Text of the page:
If you’re story feels flat, you may want to look at the plot and ask yourself, “Do my readers have a sense of anticipation yet uncertainty about what will come next?” If the answer is “No,” then your story lacks suspense.
“Suspense” is difficult to define if only because there are so many different thoughts about exactly what it is. Further, suspense for one genre, such as a mystery story, may be more subdued than in others, such as a western or science fiction tale.
At its core, though, suspense in any genre occurs when the outcome for a character is uncertain. The more a reader is invested in finding out the answer to that uncertainty, the more suspenseful the story. In large part, suspense is enhanced by the building of tension.
Writers can develop suspense in a number of ways:
• Create characters with problems – If your main character has no central problem to solve or has no motive for solving it, you don’t have much of a story. Deepen the suspense by giving the main character good reason to be resistant to resolving the story’s central problem.
• Withhold the hidden story – As a writer, you know the full backstory of your characters and how the plot will unfold. Don’t spill that to readers. Divulge it in small portions, and only when necessary to further the plot.
• Hide characters’ motives from one another – While readers need to know why your main character behaves a certain way, other characters don’t need to know that. Your main character then doesn’t understand why other characters act as they do, and this inexplicable behavior can lead to conflict between them.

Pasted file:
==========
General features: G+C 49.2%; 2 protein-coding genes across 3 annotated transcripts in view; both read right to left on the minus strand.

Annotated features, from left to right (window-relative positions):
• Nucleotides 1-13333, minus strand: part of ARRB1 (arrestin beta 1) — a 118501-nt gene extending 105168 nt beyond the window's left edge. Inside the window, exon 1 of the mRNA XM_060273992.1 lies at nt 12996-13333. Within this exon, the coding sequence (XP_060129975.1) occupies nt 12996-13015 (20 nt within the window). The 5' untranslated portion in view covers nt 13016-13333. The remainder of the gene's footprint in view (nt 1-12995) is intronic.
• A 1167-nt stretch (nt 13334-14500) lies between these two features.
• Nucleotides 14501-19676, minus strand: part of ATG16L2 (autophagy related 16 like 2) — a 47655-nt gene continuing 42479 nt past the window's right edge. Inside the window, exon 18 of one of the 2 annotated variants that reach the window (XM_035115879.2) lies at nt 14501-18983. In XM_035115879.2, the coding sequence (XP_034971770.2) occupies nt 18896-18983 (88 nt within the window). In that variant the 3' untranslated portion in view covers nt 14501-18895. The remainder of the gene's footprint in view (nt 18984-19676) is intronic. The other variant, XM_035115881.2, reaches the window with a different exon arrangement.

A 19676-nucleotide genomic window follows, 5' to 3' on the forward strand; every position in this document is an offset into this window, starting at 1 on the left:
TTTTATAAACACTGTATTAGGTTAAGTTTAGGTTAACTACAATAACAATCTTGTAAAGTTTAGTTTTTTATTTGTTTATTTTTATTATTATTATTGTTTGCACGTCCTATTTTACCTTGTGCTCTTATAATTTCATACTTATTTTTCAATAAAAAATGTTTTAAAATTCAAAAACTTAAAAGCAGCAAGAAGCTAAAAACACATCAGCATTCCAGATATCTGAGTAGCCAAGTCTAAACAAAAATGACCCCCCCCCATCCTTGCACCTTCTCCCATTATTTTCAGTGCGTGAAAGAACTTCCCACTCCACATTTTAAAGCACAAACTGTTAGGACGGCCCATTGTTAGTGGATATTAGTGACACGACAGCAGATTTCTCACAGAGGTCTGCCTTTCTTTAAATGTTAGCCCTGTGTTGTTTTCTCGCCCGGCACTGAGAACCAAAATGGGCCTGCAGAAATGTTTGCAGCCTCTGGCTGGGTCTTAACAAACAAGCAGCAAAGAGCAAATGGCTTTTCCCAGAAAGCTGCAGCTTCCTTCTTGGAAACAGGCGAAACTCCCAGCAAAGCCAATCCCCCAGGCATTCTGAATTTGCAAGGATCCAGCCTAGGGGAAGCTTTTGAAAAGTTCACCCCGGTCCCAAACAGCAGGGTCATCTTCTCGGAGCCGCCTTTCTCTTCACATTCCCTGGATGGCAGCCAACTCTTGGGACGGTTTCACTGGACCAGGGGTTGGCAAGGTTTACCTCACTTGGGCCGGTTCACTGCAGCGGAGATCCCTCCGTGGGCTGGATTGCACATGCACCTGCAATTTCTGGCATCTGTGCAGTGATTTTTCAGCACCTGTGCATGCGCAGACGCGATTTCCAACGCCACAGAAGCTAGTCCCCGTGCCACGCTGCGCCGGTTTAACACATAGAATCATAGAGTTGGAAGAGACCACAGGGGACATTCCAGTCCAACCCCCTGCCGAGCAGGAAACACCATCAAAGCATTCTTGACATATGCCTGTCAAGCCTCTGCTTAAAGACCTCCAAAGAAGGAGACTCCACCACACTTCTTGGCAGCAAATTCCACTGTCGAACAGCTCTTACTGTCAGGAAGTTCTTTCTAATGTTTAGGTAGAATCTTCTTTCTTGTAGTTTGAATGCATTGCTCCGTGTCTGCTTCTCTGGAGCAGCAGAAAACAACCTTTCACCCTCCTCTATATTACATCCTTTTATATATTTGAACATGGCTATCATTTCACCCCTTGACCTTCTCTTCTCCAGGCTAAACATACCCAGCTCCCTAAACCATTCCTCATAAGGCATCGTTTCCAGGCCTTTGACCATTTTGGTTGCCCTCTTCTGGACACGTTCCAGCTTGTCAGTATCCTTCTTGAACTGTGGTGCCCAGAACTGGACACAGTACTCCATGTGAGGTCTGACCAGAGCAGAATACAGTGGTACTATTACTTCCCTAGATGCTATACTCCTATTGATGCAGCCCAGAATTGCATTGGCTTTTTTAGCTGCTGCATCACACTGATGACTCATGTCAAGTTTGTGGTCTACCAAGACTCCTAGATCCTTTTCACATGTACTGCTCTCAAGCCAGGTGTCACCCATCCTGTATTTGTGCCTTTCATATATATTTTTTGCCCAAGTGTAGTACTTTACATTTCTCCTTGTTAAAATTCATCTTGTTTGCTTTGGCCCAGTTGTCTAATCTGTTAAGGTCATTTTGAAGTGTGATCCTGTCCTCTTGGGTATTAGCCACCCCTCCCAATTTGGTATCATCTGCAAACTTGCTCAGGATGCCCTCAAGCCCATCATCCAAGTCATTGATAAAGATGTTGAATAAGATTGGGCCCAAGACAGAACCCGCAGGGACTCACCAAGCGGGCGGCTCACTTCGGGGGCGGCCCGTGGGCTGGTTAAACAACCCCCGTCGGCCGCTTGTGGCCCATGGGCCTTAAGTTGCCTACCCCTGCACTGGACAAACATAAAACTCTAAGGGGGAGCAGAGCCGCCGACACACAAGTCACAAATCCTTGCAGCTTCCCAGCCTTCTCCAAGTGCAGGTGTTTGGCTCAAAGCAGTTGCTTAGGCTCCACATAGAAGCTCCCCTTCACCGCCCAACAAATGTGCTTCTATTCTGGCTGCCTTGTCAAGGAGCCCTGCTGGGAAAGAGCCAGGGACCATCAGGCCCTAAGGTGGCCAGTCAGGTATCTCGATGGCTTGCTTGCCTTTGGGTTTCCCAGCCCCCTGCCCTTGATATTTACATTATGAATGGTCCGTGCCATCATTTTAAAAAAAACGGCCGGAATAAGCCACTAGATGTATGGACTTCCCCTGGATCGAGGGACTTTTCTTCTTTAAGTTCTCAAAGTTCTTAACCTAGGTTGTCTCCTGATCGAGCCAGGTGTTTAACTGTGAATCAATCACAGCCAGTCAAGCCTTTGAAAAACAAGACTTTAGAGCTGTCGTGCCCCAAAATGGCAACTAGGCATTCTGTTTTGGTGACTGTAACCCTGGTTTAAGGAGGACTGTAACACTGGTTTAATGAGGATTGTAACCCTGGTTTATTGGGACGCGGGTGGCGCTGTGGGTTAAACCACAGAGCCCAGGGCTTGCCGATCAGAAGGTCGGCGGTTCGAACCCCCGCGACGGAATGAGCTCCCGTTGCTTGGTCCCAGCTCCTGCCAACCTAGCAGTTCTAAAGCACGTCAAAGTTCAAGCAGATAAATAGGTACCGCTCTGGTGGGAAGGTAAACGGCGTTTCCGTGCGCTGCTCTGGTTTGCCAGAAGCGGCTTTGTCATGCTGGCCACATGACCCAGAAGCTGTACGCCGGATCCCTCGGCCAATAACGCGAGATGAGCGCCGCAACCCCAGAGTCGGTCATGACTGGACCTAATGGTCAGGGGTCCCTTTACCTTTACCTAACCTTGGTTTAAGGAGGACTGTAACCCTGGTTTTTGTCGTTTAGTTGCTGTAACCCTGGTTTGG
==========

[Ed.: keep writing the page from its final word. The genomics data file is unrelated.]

• Employ the Hitchcock Effect – Movie master Alfred Hitchcock allowed the audience, through a character’s dialogue and scenery shots, to infer a danger. Whether or not the character then might step into that dangerous situation creates suspense.
• Add some action – If your main character has nothing to do, then there are no problems to resolve, and the story quickly loses momentum (Of course, the classic “Waiting for Godot” has virtually no action, but the author utilizes other methods of creating suspense to make up for this.). All action should have a point to it, however; mainly, it needs to impel the main character to resolve the story’s central problem.
My name is Rob Bignell. I’m an affordable, professional editor who runs Inventing Reality Editing Service, which meets the manuscript needs of writers both new and published. I also offer a variety of self-publishing services. During the past decade, I’ve helped more than 300 novelists and nonfiction authors obtain their publishing dreams at reasonable prices. I’m also the author of the 7 Minutes a Day… writing guidebooks, four nonfiction hiking guidebook series, and the literary novel Windmill. Several of my short stories in the literary and science fiction genres also have been published.